Rivers throughout Colorado, Utah and Wyoming are receiving abundant water from strong winter snowpack, easing drought fears but also pushing water over river banks.
By some estimates, more than 1,000 families are still homeless around Paradise in rural Butte County after losing their homes in the Camp Fire wildfires, contributing to a growing homelessness crisis.
The rain and snow that typically nourish the Colorado River, which in turn serves as the most important water source for the American Southwest, have been abysmal this year, and meteorologists are warning of a permanent shift in the area’s weather patterns.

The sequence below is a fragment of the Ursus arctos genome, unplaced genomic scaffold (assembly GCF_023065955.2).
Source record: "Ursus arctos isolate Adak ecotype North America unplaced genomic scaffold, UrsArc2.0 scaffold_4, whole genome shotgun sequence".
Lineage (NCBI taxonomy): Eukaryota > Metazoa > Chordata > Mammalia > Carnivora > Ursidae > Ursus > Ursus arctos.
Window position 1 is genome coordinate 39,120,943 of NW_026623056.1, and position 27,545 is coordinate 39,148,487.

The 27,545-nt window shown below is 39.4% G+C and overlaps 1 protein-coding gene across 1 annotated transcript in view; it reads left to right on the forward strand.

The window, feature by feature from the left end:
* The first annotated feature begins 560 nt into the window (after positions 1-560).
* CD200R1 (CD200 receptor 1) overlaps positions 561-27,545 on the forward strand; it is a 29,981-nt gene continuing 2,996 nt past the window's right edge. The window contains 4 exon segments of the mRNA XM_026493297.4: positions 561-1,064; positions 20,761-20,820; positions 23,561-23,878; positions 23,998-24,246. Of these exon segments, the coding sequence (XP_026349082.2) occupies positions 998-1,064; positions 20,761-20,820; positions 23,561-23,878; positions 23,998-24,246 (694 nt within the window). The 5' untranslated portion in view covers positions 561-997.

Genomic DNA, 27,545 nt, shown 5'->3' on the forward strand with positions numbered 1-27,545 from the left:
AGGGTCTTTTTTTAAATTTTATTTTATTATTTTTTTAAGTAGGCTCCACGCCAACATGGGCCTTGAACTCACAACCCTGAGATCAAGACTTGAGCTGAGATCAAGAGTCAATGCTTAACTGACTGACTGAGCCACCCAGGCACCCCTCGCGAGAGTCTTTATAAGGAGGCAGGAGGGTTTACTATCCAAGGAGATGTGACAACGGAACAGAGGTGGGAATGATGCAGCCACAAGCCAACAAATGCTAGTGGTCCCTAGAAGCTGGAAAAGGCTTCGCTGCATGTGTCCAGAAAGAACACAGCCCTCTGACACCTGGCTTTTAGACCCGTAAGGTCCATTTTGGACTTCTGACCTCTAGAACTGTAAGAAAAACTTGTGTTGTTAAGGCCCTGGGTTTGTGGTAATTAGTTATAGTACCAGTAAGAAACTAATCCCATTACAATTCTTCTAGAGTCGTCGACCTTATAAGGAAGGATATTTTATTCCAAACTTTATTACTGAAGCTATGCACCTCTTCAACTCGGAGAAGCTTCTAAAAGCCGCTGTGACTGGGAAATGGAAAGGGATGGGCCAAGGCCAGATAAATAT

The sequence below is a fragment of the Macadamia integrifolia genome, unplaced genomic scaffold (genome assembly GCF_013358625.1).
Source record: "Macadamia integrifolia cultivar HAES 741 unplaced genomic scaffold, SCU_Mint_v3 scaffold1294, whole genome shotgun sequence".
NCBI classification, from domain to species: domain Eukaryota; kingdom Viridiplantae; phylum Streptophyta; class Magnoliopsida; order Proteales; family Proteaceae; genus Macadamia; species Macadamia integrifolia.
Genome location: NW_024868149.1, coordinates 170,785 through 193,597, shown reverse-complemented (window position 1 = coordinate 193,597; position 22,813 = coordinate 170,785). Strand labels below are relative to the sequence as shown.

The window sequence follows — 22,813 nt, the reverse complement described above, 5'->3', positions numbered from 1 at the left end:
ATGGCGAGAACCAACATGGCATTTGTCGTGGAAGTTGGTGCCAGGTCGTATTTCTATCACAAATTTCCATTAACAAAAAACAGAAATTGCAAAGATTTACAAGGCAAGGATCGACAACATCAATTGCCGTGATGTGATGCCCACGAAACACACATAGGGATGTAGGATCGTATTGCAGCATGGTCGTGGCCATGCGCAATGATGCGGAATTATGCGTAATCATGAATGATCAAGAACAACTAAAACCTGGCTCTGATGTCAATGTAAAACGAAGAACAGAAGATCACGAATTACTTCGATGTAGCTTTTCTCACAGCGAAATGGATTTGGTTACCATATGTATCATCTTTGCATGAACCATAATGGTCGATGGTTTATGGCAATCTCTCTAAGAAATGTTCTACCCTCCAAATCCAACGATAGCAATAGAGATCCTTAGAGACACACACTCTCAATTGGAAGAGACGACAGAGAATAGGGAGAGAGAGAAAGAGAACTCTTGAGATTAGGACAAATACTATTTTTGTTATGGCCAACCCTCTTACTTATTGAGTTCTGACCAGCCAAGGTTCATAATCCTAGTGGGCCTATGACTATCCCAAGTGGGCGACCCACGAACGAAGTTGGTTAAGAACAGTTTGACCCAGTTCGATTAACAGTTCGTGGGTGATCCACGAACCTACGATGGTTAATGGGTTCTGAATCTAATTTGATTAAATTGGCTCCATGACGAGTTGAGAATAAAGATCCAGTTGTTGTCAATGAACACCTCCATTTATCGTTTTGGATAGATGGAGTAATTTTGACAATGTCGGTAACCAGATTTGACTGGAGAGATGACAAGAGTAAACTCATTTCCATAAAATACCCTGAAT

Californians in the Central Valley still struggle with effects from the five-year drought. For some, that means dry wells and a high price tag to repair or replace them.
In Fresno County one resident’s well went dry two years ago and she’d been refilling 25 gallon jugs at a friend’s house until last year when Self-Help Enterprises helped her access a refillable water tank for household water use. The tank is provided through a state-funded program for emergency drinking water assistance.
According to some climate researchers, California may be at risk for flooding – or, as they call it, “precipitation whiplash,” whereby drought and extreme downpours alternate.